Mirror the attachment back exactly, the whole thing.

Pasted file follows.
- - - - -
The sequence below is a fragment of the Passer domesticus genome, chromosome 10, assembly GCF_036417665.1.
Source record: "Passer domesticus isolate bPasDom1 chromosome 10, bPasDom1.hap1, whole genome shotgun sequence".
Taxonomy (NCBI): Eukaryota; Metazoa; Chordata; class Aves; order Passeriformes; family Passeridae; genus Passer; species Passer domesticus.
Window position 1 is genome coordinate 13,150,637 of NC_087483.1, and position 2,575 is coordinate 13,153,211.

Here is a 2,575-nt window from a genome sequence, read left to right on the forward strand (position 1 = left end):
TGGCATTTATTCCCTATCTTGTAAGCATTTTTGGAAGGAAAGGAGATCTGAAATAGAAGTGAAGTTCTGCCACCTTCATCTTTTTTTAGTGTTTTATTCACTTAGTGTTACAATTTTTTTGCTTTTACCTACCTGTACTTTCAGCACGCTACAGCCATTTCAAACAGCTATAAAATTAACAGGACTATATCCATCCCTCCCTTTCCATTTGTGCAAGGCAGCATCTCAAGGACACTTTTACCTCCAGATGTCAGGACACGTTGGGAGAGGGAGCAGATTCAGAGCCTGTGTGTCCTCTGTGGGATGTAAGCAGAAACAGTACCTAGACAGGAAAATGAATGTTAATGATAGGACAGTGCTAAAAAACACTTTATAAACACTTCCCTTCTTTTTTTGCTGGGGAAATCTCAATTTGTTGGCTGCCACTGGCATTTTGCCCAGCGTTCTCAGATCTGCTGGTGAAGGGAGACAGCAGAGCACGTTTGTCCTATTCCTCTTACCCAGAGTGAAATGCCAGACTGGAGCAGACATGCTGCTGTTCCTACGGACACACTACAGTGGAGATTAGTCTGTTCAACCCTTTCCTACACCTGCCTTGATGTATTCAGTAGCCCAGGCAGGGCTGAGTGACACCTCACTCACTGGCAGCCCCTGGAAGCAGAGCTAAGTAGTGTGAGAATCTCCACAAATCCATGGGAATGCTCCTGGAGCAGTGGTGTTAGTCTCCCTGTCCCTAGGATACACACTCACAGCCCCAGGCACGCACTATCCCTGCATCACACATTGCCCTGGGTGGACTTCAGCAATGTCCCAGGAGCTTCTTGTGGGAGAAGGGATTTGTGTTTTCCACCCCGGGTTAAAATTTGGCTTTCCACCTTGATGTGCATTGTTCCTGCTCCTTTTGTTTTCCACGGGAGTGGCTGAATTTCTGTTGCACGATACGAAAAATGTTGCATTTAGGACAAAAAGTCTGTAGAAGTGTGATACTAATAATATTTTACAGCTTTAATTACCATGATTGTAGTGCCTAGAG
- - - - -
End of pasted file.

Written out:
The sequence below is a fragment of the Passer domesticus genome, chromosome 10, assembly GCF_036417665.1.
Source record: "Passer domesticus isolate bPasDom1 chromosome 10, bPasDom1.hap1, whole genome shotgun sequence".
Taxonomy (NCBI): Eukaryota; Metazoa; Chordata; class Aves; order Passeriformes; family Passeridae; genus Passer; species Passer domesticus.
Window position 1 is genome coordinate 13,150,637 of NC_087483.1, and position 2,575 is coordinate 13,153,211.

Here is a 2,575-nt window from a genome sequence, read left to right on the forward strand (position 1 = left end):
TGGCATTTATTCCCTATCTTGTAAGCATTTTTGGAAGGAAAGGAGATCTGAAATAGAAGTGAAGTTCTGCCACCTTCATCTTTTTTTAGTGTTTTATTCACTTAGTGTTACAATTTTTTTGCTTTTACCTACCTGTACTTTCAGCACGCTACAGCCATTTCAAACAGCTATAAAATTAACAGGACTATATCCATCCCTCCCTTTCCATTTGTGCAAGGCAGCATCTCAAGGACACTTTTACCTCCAGATGTCAGGACACGTTGGGAGAGGGAGCAGATTCAGAGCCTGTGTGTCCTCTGTGGGATGTAAGCAGAAACAGTACCTAGACAGGAAAATGAATGTTAATGATAGGACAGTGCTAAAAAACACTTTATAAACACTTCCCTTCTTTTTTTGCTGGGGAAATCTCAATTTGTTGGCTGCCACTGGCATTTTGCCCAGCGTTCTCAGATCTGCTGGTGAAGGGAGACAGCAGAGCACGTTTGTCCTATTCCTCTTACCCAGAGTGAAATGCCAGACTGGAGCAGACATGCTGCTGTTCCTACGGACACACTACAGTGGAGATTAGTCTGTTCAACCCTTTCCTACACCTGCCTTGATGTATTCAGTAGCCCAGGCAGGGCTGAGTGACACCTCACTCACTGGCAGCCCCTGGAAGCAGAGCTAAGTAGTGTGAGAATCTCCACAAATCCATGGGAATGCTCCTGGAGCAGTGGTGTTAGTCTCCCTGTCCCTAGGATACACACTCACAGCCCCAGGCACGCACTATCCCTGCATCACACATTGCCCTGGGTGGACTTCAGCAATGTCCCAGGAGCTTCTTGTGGGAGAAGGGATTTGTGTTTTCCACCCCGGGTTAAAATTTGGCTTTCCACCTTGATGTGCATTGTTCCTGCTCCTTTTGTTTTCCACGGGAGTGGCTGAATTTCTGTTGCACGATACGAAAAATGTTGCATTTAGGACAAAAAGTCTGTAGAAGTGTGATACTAATAATATTTTACAGCTTTAATTACCATGATTGTAGTGCCTAGAG